Cornell will establish the world's first canine genomics program with a $10 million gift -- the single largest donation ever given to the College of Veterinary Medicine -- from an anonymous university trustee.
The gift will support investments in three areas: endowed professorships and faculty startups; DNA sequencing; and the DNA Bank, which is an archive of DNA and medical information that defines inherited diseases. Research funded by the gift will further scientists' ability to fight cancer and other diseases that attack animals and humans.
"To have a university leader step forward with a gift of such magnitude and purpose is an extraordinary statement of support," Cornell President David Skorton said. "At Cornell and throughout higher education, resources to invest in faculty and new programs are scarce, which makes this gift all the more meaningful."
The gift "will leverage the information embedded in canine genetics -- available after hundreds of years of selective breeding -- for the benefit of animals and humans," said Michael I. Kotlikoff, the Austin O. Hooey Dean of Veterinary Medicine at Cornell. "We know that each breed possesses a unique and highly similar collection of genes, which confer susceptibility to certain diseases and constitute a stunning opportunity for gene association studies that cannot be performed in people. These investigations can be done non-invasively in dogs and will inform our understanding of the specific genes that result in susceptibility to some of our most serious diseases."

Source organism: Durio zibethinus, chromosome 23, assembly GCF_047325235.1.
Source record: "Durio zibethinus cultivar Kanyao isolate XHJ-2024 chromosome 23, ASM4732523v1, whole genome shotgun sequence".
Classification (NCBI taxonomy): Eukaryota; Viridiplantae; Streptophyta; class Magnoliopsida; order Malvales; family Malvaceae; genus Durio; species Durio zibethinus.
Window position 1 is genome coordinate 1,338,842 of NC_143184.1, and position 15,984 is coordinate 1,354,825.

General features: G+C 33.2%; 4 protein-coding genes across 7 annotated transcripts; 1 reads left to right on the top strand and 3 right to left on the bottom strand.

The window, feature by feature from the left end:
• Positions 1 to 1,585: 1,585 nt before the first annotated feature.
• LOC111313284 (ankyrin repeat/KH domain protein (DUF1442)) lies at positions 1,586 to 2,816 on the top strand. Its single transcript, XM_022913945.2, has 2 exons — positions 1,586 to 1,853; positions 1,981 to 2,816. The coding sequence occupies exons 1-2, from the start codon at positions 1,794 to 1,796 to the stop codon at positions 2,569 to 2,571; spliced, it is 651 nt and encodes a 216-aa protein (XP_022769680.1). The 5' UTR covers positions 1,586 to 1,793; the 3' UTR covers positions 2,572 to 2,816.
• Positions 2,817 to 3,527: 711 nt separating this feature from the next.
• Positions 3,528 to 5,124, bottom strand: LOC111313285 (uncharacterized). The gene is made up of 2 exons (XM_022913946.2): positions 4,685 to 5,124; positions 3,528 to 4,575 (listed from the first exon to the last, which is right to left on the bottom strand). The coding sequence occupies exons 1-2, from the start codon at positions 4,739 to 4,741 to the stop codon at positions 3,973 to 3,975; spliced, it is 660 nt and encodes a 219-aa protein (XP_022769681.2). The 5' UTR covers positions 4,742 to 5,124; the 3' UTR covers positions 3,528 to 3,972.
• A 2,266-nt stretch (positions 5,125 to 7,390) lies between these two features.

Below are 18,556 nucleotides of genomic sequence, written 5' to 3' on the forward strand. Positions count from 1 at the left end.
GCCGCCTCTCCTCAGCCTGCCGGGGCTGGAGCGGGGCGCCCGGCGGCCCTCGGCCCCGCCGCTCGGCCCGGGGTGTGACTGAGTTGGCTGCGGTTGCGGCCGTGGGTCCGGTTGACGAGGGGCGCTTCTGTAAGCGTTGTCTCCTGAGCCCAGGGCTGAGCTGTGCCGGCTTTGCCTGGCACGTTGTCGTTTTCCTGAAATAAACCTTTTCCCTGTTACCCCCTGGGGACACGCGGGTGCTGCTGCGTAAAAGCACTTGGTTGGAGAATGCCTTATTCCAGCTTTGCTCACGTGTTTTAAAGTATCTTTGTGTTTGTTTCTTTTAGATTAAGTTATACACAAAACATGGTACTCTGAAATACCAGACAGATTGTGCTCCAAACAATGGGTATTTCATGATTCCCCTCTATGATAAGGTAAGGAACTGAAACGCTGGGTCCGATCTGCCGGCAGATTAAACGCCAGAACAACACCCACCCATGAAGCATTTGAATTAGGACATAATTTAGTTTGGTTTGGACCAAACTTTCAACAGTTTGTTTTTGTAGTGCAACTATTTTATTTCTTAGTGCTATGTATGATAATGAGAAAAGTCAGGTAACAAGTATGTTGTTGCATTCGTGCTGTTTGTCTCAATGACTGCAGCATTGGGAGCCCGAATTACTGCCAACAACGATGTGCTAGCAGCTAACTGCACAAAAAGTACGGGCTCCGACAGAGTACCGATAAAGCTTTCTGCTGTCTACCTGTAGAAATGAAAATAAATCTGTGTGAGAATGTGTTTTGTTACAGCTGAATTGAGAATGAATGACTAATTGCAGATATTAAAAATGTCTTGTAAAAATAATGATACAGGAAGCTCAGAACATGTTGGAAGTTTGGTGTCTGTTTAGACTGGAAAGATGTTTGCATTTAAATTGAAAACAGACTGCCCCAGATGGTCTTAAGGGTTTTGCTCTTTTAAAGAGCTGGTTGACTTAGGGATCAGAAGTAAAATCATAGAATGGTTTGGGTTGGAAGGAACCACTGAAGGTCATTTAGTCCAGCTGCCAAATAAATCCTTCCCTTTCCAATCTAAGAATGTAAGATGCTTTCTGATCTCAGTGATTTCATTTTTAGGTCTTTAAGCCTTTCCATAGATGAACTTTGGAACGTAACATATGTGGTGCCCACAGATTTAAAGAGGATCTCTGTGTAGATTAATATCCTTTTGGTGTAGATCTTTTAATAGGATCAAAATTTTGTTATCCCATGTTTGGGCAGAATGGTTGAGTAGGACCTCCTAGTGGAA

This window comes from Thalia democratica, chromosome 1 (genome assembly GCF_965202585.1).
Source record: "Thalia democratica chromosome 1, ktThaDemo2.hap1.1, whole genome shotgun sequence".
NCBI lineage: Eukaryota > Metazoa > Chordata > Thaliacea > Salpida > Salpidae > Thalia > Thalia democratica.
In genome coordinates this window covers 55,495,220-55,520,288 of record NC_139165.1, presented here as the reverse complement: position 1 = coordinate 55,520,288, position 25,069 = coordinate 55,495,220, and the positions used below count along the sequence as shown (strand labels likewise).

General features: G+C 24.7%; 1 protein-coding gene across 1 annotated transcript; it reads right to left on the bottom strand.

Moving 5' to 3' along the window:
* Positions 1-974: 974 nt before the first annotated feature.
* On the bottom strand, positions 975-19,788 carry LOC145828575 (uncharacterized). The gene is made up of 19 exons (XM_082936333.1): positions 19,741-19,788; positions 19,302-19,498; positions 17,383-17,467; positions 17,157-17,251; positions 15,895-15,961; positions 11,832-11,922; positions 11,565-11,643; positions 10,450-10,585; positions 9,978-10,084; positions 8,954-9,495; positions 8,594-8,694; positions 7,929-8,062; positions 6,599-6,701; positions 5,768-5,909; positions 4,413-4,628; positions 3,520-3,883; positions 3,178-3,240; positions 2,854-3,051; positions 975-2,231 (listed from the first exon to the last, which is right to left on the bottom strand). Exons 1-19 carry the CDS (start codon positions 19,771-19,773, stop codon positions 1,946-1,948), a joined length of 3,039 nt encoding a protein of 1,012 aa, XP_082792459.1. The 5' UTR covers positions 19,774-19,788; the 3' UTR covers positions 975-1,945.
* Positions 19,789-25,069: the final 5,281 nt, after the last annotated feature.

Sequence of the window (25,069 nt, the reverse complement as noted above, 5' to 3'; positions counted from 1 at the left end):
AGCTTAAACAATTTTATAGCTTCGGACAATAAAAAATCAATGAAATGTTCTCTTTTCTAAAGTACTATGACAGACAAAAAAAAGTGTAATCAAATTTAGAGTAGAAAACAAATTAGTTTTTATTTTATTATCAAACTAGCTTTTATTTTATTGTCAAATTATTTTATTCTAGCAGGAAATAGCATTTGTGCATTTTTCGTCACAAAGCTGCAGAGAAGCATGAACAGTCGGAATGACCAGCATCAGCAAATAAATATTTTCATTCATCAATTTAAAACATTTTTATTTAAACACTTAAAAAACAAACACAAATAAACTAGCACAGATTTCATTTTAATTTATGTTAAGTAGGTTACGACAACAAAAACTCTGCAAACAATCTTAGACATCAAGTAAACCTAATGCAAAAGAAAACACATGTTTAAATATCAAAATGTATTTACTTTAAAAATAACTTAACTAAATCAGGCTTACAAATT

With the initial investment from the gift, the college will conduct a national search for a tenure-track faculty member in biostatistics to lead the comparative genomics effort, a position that will enhance genetics research throughout the college. Once this process is complete, the college will recruit a new faculty member in cancer biology. The gift will endow both positions in perpetuity and provide the opportunity for their holders to secure external research funding.
"The recognition of the commonality of disease between animals and man precedes modern medical education and continues to drive discovery that informs animal and human health," said Kotlikoff. "What better gift could 'man's best friend' provide than the information necessary to more fully understand and combat these devastating human and animal diseases. This inspiring gift will have an enormous impact on both canine and human health and is testimony to the vision and generosity of one of the college's most committed friends."